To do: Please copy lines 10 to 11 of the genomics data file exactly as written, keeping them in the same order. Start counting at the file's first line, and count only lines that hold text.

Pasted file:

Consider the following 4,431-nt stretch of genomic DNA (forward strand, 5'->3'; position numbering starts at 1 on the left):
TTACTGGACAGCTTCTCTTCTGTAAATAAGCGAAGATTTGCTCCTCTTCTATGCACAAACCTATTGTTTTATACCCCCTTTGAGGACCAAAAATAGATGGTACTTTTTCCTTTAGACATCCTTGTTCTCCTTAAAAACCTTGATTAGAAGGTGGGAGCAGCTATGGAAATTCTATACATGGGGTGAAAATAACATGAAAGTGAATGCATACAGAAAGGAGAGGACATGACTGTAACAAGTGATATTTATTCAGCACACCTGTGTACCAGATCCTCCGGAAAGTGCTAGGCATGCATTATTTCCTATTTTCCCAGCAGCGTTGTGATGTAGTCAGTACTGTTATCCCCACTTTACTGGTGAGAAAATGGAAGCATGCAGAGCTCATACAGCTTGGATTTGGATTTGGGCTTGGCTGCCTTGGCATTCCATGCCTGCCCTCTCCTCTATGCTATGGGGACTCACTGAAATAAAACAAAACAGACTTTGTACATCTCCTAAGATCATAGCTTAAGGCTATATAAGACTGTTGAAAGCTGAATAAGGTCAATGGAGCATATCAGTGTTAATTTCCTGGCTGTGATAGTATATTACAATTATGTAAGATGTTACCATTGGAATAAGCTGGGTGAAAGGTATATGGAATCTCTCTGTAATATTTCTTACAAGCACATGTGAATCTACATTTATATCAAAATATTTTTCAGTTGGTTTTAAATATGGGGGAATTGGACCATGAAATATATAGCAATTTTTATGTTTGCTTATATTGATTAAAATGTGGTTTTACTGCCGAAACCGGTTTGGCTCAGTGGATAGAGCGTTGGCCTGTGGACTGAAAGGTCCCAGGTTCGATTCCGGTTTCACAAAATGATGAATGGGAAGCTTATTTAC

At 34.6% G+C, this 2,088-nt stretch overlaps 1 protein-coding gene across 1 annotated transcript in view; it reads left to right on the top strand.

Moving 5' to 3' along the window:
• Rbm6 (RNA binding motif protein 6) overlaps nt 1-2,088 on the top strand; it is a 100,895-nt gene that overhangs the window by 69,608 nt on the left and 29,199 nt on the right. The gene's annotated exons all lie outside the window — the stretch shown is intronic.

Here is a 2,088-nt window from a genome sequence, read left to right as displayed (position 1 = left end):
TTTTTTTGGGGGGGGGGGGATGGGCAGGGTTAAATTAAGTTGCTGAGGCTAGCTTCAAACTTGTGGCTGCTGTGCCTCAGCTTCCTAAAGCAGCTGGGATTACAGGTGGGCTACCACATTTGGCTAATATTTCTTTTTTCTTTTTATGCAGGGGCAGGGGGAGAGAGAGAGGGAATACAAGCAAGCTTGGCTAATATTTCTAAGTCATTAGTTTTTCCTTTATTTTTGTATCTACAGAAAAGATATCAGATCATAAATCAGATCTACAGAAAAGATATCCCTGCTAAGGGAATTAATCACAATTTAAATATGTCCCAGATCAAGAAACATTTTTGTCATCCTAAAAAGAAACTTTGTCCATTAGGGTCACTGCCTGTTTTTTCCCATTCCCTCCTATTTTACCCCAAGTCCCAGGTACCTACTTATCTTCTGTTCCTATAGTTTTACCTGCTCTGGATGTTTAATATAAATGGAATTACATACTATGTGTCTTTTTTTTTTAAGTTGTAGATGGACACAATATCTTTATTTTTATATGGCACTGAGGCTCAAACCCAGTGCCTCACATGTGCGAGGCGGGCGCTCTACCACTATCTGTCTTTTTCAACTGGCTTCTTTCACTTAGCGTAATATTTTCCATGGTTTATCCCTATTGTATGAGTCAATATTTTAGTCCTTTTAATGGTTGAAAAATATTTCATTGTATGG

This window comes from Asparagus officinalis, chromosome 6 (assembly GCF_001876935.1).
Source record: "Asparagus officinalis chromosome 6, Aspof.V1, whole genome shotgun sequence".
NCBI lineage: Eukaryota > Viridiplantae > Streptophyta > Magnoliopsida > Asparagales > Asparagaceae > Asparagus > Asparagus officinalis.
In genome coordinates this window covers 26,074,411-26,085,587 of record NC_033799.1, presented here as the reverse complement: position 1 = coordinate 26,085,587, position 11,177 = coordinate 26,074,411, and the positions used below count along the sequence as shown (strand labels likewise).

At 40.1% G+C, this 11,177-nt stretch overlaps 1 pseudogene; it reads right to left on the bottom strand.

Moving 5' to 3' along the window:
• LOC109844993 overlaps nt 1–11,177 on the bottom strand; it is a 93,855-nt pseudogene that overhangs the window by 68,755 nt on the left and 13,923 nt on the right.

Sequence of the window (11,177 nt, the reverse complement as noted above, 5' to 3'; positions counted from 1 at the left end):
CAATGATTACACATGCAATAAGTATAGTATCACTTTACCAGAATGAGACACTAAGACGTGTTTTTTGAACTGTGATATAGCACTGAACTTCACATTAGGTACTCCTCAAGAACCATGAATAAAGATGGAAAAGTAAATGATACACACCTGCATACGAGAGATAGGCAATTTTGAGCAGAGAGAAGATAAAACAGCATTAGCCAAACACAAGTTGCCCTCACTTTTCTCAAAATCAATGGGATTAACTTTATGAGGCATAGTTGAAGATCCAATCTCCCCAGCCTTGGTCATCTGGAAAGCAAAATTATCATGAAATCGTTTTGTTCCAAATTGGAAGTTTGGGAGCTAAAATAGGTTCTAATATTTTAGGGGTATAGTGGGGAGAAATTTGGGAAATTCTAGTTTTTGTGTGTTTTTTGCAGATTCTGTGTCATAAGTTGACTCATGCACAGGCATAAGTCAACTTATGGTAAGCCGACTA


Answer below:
NCBI lineage: Eukaryota > Viridiplantae > Streptophyta > Magnoliopsida > Asparagales > Asparagaceae > Asparagus > Asparagus officinalis.
In genome coordinates this window covers 26,074,411-26,085,587 of record NC_033799.1, presented here as the reverse complement: position 1 = coordinate 26,085,587, position 11,177 = coordinate 26,074,411, and the positions used below count along the sequence as shown (strand labels likewise).